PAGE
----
In our regular round-up of research that's relevant to physiotherapy staff, Janet Wright looks at CSP’s contribution to WCPT congress.
CSP members presented their work to the world this month. Some 150 UK physiotherapists attended the congress of the World Confederation for Physical Therapy held in Singapore, many of them giving presentations, displaying their work in poster form or taking part in debates. Topics covered included professional issues, policy and management as well as clinical research.
In addition to the CSP team of staff and officials, 10 CSP members were there to present papers, funded by the society’s charitable trust.
Research was presented by CSP assistant director Sue Hayward-Giles, director of practice and development Natalie Beswetherick, international adviser Birgit Mueller-Winkler, professional advisers Ruth ten Hove and Stuart Palma, council member and Keele University lecturer Jonathan Hill and his colleague Jackie Waterfield.
The CSP team played a significant role in the event. CSP treasurer Helena Johnson chaired the WCPT futures forum while chief executive Karen Middleton, Ms Beswetherick, CSP fellow Ann Green, Dr Hill, professional adviser Ralph Hammond and Dr Johnson chaired or facilitated sessions and took part in panel debates.
For full details, see the WCPT 2015 Congress programme.
Acupuncture in pregnancy
Two out of three pregnant women have lower back pain but few receive any treatment, said Jackie Waterfield of Keele University. The Ease Back (evaluating acupuncture and standard care for pregnant women with back pain) project has found that many physios are reluctant to use acupuncture in pregnancy, even though it has proved helpful. Some are deterred by a culture of caution, especially around inducing early labour and the risk of litigation.
Hip and knee replacement
CSP professional adviser Ruth ten Hove told congress about a review of rehabilitation pathways for hip fracture and knee replacement. It found inadequate funding and widespread variation in practice and outcomes. Yet it showed that well-designed and funded physiotherapy services provide excellent rehabilitation. The results were used in the British Orthopaedic Association’s national review.
Worldwide physiotherapy practice may be enhanced by the introduction of prescribing rights in key clinical pathways, CSP director Natalie Beswetherick told the international audience. But physiotherapists need to make a robust case for a change in legislation. The UK achieved the right to prescribe independently after showing that this could safely improve clinical effectiveness and patient satisfaction.
The impact of stratified care on lower back pain
Professor Nadine Foster convened a symposium on stratified care for lower back pain, with an international panel including Jonathan Hill of Keele University.
Stratified care categorises patients into groups, on the basis of characteristics such as underlying mechanisms or likely response, and fast-tracks them to the treatment that’s most likely to work for them.
Different approaches developed in the UK, Australia and the US all look promising. But none has yet attempted to subgroup patients across the whole spectrum of physical, pharmacological and surgical treatments. Panellists warned of challenges ahead, to ensure that future care is based on good evidence and to avoid confusion in clinical practice.
- The NHS could save £1.50 for every £1 spent if everyone in England needing physiotherapy received it, Sue Hayward-Giles and Stuart Palma told congress. They were presenting an economic modelling tool commissioned by the CSP to provide evidence of physios’ ability to improve quality and reduce costs.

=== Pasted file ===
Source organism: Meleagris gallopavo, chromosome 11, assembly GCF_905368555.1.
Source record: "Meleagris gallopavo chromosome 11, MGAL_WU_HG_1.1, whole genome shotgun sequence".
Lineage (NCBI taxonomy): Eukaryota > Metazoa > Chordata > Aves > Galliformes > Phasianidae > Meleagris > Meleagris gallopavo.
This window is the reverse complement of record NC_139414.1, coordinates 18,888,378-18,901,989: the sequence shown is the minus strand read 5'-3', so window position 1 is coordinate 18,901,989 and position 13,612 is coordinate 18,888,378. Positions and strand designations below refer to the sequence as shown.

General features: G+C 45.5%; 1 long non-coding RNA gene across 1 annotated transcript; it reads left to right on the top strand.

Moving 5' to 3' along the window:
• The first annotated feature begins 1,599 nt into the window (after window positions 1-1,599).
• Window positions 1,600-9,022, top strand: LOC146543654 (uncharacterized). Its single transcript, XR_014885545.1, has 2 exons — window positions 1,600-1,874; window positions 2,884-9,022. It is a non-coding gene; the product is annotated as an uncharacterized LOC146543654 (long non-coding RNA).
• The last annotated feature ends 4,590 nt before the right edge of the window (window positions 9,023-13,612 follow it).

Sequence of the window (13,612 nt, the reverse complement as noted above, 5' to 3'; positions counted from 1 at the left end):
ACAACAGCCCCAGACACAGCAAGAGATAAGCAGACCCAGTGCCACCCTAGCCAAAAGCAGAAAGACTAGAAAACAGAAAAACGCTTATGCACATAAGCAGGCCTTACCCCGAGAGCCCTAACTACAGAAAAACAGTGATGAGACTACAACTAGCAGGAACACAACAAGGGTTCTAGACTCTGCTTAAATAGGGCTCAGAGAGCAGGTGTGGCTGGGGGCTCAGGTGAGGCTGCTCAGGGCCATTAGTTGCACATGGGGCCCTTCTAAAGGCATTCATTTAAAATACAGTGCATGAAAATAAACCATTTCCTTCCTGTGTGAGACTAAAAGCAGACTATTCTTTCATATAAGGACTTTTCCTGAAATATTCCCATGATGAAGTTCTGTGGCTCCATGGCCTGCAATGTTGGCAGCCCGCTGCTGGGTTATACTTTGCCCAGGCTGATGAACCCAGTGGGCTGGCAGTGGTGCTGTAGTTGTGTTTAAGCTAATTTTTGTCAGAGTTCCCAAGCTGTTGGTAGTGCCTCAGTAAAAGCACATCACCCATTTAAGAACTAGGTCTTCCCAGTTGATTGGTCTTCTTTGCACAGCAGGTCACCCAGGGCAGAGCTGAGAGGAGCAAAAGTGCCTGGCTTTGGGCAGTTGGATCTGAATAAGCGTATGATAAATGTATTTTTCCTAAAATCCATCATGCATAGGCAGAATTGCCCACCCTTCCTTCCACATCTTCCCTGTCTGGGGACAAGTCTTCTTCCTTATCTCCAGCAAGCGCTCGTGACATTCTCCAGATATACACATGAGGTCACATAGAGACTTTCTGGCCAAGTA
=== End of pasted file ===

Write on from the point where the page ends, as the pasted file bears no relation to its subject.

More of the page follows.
- Birgit Mueller-Winkler told congress about a set of resources the CSP developed to help overseas-qualified physios adapt to UK practice, including an online discussion network, induction days and a mentoring scheme.
- Codes of conduct, matters of professionalism and scope of practice are being challenged in the UK, said Ralph Hammond. He presented a study examining physios’ values and how they construct their professional identity.
- More research is needed to find ways of developing physios’ role in public health, said Stuart Palma, as their knowledge and skills can make an important contribution.
- The NHS in England aims for a paperless health service by 2018, using SNOMED CT as the terminology standard. Sue Hayward-Giles’ poster presented a methodology the CSP has produced for developing SNOMED CT subsets, using input from physios rather than leaving system vendors to define professional requirements.
Members attend event thanks to charitable trust awards
Ten CSP members each won £1,000 Robert Williams awards from the CSP’s charitable trust, helping them to present their research in Singapore.
- Devdeep Ahuja looked at adherence to physiotherapy programmes among musculoskeletal outpatients.
- Lindsay Cameron’s subject was a physio-led neurology drug trial.
- Sarah Chamberlain spoke about an intervention for patients with chronic cough, using physiotherapy and speech and language therapy.
- Kirsty Duncan presented a scale measuring healthcare practitioners’ attitudes and beliefs about musculoskeletal pain.
- Peter Goodwin spoke about aquatic physiotherapy for people with rheumatoid arthritis.
- Sian MacRae showed that rocker soles were no more effective than flat-sole shoes against back pain.
- Sionnadh McLean told the congress why appointment reminder systems are effective but not optimal.
- Jonathan Quicke looked at the relationship between attitudes and activity in older people with knee pain.
- Annina Schmid spoke about entrapment neuropathies, asking whether small fibres have been neglected.
- Judy Scopes’ presentation and poster covered outcome measures in prosthetic rehabilitation of lower-limb amputees.
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